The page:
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Discussion on: Explain Pseudocode

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Donald Merand • Edited on

To me, pseudocode is nice when you need to understand the algorithm you're using without getting stuck with language implementation details. In your Python examples above, you approach the algorithm in a certain way because you are secretly thinking "I need to make sure to declare my variables and use a specific looping syntax, etc." Pseudocode allows you to forget about all that and focus on the bigger picture. So you might start with:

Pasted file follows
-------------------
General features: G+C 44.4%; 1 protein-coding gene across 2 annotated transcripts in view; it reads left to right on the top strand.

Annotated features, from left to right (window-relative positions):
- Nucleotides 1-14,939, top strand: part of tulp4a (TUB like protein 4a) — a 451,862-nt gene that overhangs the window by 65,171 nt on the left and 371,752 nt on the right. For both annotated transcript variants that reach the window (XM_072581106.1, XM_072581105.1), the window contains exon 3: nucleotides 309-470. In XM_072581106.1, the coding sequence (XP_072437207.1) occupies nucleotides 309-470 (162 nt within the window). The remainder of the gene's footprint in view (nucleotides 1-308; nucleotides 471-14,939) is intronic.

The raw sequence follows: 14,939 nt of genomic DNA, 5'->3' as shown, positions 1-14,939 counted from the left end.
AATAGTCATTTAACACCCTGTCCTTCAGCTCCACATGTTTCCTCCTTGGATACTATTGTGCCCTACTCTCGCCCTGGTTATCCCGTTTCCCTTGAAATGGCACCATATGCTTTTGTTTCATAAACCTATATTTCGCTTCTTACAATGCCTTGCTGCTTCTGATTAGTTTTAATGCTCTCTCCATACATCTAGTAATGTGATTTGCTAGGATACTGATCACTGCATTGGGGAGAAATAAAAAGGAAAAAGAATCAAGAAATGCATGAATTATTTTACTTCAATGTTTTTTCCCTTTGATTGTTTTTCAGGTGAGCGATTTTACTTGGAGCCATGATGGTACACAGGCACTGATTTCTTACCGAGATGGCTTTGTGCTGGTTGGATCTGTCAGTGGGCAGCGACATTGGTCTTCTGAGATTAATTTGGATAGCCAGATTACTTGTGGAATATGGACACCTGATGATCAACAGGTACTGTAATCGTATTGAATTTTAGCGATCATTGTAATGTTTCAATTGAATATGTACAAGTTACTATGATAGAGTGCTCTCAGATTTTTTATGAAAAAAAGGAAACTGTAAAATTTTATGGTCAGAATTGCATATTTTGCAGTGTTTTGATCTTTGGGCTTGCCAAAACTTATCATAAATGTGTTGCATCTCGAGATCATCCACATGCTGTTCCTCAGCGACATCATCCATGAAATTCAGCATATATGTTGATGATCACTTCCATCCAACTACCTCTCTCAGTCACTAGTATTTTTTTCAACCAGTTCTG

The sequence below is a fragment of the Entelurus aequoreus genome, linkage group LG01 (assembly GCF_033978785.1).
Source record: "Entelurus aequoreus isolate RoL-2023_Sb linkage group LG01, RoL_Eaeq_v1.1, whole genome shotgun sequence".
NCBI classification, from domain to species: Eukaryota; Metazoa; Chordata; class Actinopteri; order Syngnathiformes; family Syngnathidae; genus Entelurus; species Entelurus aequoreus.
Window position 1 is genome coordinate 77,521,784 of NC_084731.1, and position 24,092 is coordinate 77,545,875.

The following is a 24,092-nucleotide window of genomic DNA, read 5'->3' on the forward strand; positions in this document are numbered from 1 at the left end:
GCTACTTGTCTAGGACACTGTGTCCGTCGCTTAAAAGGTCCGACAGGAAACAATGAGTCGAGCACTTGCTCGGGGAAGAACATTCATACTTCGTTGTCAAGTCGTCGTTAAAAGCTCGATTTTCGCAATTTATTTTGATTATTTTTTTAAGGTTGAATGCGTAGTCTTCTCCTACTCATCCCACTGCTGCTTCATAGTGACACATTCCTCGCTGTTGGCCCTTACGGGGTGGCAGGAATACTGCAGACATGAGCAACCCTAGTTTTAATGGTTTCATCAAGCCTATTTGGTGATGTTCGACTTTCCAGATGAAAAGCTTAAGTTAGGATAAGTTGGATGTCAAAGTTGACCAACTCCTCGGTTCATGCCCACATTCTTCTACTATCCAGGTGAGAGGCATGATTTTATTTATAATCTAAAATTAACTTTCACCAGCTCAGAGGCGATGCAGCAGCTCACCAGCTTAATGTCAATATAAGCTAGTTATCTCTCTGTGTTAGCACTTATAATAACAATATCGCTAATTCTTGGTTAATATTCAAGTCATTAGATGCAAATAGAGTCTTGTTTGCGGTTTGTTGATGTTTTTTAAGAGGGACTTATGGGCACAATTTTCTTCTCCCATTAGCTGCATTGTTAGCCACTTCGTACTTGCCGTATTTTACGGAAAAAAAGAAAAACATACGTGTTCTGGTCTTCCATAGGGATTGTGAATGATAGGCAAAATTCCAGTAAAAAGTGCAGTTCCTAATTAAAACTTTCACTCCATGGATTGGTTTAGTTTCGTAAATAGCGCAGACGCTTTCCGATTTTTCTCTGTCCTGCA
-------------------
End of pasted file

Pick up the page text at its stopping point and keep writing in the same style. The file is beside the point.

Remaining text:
# What is the algorithm actually doing?
until user_cancels_program
  print coin_flip_result

...and then worry more about implementation details like "How do I flip a coin?"

coin_flip_result = a_random_boolean

# Or, more explicitly;
coin_flip_result =
  let flip = get_a_random_boolean
  heads if flip is true
  tails if flip is false

You can just pretend that you're using a magic programming language that takes care of things for you! It's pretty nice, and you can easily convert that to Python or JavaScript or what-have-you, once you figure out how you want things to generally work.